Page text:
Obscured by the clouds

Swords of Twilight logo

SOLSTICE is almost upon us, and as we peer through hermetically sealed windows at the ever expanding gloom perhaps we should apre a thought for the residents of Albion where the shadows last all year round and the man from Everest hasn't been seen in living memory.

The Queendom is under threat from the malevolent Shadowlord and his merciless minions, intent on destroying the sacred temples, robbing the land of magic and supporting Millwall on Saturday afternoons.

Your quest is to do something about it - nobody is quite sure what - aided by a brave band of merry men. This is where Swords departs from the regular plot for role-playing, because form the cast of suicidal heroes you choose to direct three, not one. For this is a multiplayer role-playing game.

Now you to can invite a few mates round and enjoy the quarrels, bickering and sabre-rattling that were once the exclusive domain of that breed of person who found joy in big books full of tables and even bigger dice.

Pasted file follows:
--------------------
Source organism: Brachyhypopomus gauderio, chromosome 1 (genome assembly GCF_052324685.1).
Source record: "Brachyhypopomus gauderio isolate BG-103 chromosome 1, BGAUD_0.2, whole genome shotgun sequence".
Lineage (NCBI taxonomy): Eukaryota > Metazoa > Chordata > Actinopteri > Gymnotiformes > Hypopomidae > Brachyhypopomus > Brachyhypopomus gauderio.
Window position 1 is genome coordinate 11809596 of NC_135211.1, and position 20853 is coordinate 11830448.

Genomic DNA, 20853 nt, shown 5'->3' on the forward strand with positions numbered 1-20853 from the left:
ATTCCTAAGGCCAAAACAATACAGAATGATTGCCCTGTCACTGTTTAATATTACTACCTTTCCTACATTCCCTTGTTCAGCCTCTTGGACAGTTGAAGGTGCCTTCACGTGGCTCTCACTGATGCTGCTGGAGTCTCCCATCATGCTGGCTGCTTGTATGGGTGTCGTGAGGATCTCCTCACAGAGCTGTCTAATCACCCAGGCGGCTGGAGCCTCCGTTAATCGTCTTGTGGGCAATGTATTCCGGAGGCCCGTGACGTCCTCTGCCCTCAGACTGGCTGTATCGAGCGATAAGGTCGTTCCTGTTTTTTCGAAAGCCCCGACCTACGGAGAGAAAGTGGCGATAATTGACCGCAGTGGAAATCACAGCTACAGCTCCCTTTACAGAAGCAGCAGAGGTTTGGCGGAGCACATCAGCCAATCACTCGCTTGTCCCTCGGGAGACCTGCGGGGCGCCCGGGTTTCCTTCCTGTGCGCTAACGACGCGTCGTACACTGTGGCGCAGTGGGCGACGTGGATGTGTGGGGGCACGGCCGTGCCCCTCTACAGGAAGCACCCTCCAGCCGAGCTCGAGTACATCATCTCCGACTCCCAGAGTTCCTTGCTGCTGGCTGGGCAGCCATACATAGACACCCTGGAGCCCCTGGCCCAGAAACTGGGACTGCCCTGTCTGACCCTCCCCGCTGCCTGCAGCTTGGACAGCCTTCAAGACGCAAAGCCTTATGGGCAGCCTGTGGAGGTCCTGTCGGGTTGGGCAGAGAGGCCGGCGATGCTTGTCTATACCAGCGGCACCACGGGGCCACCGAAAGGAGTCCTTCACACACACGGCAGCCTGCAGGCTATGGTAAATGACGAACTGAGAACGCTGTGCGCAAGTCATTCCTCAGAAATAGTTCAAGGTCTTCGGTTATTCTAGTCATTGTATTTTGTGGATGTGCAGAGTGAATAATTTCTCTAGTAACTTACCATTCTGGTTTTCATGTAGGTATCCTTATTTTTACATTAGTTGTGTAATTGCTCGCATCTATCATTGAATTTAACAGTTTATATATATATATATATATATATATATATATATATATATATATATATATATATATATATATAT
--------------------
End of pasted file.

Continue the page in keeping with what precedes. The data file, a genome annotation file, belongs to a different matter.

Alternatively you can elect the computer to control the other two characters and play on your own. This is still not quite like a solo role-playing through because the computer will act under the personalities of the characters it is playing, so they can be just as unhelpful and prone to sulking fits as your mates.

The characters are all chosen from a field of 31, comprising champions, knights and mages. Champions are just knights who are better at knighting, whereas a mage is a generic term for a follower of one of the five brands of magic currently on the market.

Knights come in all skill levels from the belligerent Britomart at sixth level to the lowly Kodak who is still developing. Be careful in your choice though, some weapons are only effective in the hands of a complete novice.